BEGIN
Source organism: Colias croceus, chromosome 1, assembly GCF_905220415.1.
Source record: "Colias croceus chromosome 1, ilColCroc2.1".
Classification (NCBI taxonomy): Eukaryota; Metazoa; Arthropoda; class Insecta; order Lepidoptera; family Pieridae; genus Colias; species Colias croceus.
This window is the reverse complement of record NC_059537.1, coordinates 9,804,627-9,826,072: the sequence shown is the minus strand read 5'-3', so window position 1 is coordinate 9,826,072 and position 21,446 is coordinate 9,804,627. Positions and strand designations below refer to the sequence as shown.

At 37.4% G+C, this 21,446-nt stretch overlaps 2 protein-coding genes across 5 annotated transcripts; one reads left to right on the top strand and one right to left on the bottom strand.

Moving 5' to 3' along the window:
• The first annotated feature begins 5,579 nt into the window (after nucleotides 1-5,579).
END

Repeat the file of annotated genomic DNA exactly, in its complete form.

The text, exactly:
Source organism: Colias croceus, chromosome 1, assembly GCF_905220415.1.
Source record: "Colias croceus chromosome 1, ilColCroc2.1".
Classification (NCBI taxonomy): Eukaryota; Metazoa; Arthropoda; class Insecta; order Lepidoptera; family Pieridae; genus Colias; species Colias croceus.
This window is the reverse complement of record NC_059537.1, coordinates 9,804,627-9,826,072: the sequence shown is the minus strand read 5'-3', so window position 1 is coordinate 9,826,072 and position 21,446 is coordinate 9,804,627. Positions and strand designations below refer to the sequence as shown.

At 37.4% G+C, this 21,446-nt stretch overlaps 2 protein-coding genes across 5 annotated transcripts; one reads left to right on the top strand and one right to left on the bottom strand.

Moving 5' to 3' along the window:
• The first annotated feature begins 5,579 nt into the window (after nucleotides 1-5,579).